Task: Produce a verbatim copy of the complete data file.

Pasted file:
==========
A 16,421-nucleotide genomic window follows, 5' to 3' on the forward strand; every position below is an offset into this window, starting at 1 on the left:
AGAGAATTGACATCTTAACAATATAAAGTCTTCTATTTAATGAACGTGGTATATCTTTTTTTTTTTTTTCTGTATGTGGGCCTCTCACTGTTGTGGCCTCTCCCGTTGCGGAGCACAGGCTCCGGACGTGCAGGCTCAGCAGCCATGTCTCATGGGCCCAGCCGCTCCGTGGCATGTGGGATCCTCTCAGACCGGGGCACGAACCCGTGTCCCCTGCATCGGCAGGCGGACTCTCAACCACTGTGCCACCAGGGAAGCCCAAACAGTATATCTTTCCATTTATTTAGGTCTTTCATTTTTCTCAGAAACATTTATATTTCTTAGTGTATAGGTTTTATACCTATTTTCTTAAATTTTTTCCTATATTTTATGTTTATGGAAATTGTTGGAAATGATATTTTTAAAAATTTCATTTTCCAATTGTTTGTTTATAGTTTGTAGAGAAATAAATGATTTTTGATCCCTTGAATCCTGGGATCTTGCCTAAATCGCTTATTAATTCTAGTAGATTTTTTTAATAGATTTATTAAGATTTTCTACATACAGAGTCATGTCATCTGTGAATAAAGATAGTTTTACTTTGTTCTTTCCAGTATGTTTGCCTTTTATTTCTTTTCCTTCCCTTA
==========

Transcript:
A 16,421-nucleotide genomic window follows, 5' to 3' on the forward strand; every position below is an offset into this window, starting at 1 on the left:
AGAGAATTGACATCTTAACAATATAAAGTCTTCTATTTAATGAACGTGGTATATCTTTTTTTTTTTTTTCTGTATGTGGGCCTCTCACTGTTGTGGCCTCTCCCGTTGCGGAGCACAGGCTCCGGACGTGCAGGCTCAGCAGCCATGTCTCATGGGCCCAGCCGCTCCGTGGCATGTGGGATCCTCTCAGACCGGGGCACGAACCCGTGTCCCCTGCATCGGCAGGCGGACTCTCAACCACTGTGCCACCAGGGAAGCCCAAACAGTATATCTTTCCATTTATTTAGGTCTTTCATTTTTCTCAGAAACATTTATATTTCTTAGTGTATAGGTTTTATACCTATTTTCTTAAATTTTTTCCTATATTTTATGTTTATGGAAATTGTTGGAAATGATATTTTTAAAAATTTCATTTTCCAATTGTTTGTTTATAGTTTGTAGAGAAATAAATGATTTTTGATCCCTTGAATCCTGGGATCTTGCCTAAATCGCTTATTAATTCTAGTAGATTTTTTTAATAGATTTATTAAGATTTTCTACATACAGAGTCATGTCATCTGTGAATAAAGATAGTTTTACTTTGTTCTTTCCAGTATGTTTGCCTTTTATTTCTTTTCCTTCCCTTA